7.2: From two colors to millions

24-bit color

16-bit color

8-bit color

These images display color at different bit depths. The difference between 24 bpp and 16 bpp is subtle.

What is pixel depth?

Pixel depth, also known as bit depth, determines how many unique colors are available for a given computer display, or how many unique colors are encoded in a digital image:

RGB channels

Every pixel in a color digital image is created through a combination of the red, green and blue primaries, often referred to as color channels.

MONOCHROME IMAGES: Early computer monitors displayed two colors, black and white. Each pixel had one bit of data available, and pixels were dithered to give the illusion of shades of gray.


GRAYSCALE IMAGES: With expanded the memory available for video display, computer screens could display 255 shades of gray, plus white. Each pixel had eight bits, or one byte, of data available. These were the same screens used for monochrome, but with more video RAM.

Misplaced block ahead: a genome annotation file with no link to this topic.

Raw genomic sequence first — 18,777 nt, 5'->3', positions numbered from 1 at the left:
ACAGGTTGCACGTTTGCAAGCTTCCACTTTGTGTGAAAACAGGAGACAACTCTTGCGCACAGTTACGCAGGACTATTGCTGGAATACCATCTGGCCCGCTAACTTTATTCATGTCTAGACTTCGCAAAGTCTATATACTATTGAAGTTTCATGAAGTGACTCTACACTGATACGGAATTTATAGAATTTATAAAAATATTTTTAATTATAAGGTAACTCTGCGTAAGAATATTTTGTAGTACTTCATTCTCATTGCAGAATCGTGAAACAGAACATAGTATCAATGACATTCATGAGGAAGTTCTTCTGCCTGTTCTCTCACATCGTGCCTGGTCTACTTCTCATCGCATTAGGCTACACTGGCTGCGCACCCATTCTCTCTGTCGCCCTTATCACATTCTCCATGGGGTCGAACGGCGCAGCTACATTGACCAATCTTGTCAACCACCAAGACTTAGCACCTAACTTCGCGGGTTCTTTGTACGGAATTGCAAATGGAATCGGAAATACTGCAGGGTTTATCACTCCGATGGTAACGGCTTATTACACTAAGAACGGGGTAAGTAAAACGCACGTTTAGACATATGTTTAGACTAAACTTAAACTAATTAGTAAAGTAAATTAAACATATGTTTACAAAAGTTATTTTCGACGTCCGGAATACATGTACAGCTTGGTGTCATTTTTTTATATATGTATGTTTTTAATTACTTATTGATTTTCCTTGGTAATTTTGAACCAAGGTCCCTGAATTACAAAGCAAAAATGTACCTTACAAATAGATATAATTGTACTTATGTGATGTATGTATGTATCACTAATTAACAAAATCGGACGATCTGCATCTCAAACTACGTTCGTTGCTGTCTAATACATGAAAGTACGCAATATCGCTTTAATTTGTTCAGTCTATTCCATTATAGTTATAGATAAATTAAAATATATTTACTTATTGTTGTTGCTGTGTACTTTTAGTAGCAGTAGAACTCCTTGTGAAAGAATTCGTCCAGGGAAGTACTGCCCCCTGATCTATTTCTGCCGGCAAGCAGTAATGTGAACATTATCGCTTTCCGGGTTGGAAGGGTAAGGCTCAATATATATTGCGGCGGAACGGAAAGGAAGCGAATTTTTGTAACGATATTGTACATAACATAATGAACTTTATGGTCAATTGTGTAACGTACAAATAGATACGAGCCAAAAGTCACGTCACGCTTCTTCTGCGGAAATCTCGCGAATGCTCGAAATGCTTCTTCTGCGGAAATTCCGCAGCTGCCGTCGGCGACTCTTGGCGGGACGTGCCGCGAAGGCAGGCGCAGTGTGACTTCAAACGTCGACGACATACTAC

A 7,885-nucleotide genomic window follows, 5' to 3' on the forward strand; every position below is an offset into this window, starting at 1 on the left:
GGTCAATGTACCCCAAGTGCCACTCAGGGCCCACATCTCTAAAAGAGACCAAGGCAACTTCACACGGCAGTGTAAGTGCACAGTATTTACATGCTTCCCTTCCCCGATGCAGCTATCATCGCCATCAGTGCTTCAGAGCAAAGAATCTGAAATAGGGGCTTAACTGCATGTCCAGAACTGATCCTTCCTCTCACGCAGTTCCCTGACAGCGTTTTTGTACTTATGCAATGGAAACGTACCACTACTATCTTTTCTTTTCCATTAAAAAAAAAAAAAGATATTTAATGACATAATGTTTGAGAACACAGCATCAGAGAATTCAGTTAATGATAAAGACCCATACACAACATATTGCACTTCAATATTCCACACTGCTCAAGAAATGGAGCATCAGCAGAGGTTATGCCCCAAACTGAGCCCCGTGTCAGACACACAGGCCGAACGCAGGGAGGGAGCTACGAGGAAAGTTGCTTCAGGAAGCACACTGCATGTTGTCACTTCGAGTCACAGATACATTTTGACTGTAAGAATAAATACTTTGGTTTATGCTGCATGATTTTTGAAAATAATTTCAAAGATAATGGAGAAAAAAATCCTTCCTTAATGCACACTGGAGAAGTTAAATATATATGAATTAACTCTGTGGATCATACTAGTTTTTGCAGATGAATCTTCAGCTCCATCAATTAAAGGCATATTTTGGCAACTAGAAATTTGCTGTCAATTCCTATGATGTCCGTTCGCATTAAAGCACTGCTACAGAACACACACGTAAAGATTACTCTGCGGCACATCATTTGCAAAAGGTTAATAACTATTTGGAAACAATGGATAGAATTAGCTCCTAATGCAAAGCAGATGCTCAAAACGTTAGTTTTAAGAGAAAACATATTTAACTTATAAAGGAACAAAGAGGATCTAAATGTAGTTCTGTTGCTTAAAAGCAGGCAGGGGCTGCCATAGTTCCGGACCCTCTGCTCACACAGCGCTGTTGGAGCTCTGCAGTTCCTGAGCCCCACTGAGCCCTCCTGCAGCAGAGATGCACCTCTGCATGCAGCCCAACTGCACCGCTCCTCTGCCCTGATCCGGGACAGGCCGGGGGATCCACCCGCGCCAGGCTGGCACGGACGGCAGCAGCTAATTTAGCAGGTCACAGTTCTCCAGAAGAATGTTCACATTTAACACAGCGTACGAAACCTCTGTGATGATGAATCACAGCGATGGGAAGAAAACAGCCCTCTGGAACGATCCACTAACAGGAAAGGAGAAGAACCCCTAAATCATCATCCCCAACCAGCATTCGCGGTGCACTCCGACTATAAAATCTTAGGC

INDEXED COLOR: A color screen is capable of displaying millions of colors, but the first color computers still had the same eight bits of video memory per pixel. Pictures were displayed with the best palette of 256 colors (28). The palette was different for each picture. Colors were dithered to simulate a wider color range.


TRUE COLOR: Today, computers have high-speed video boards with plenty of RAM. Each pixel is supported by 24 bits of memory, eight bits for each channel of red, green and blue. The screen can display 16,777,216 colors (224).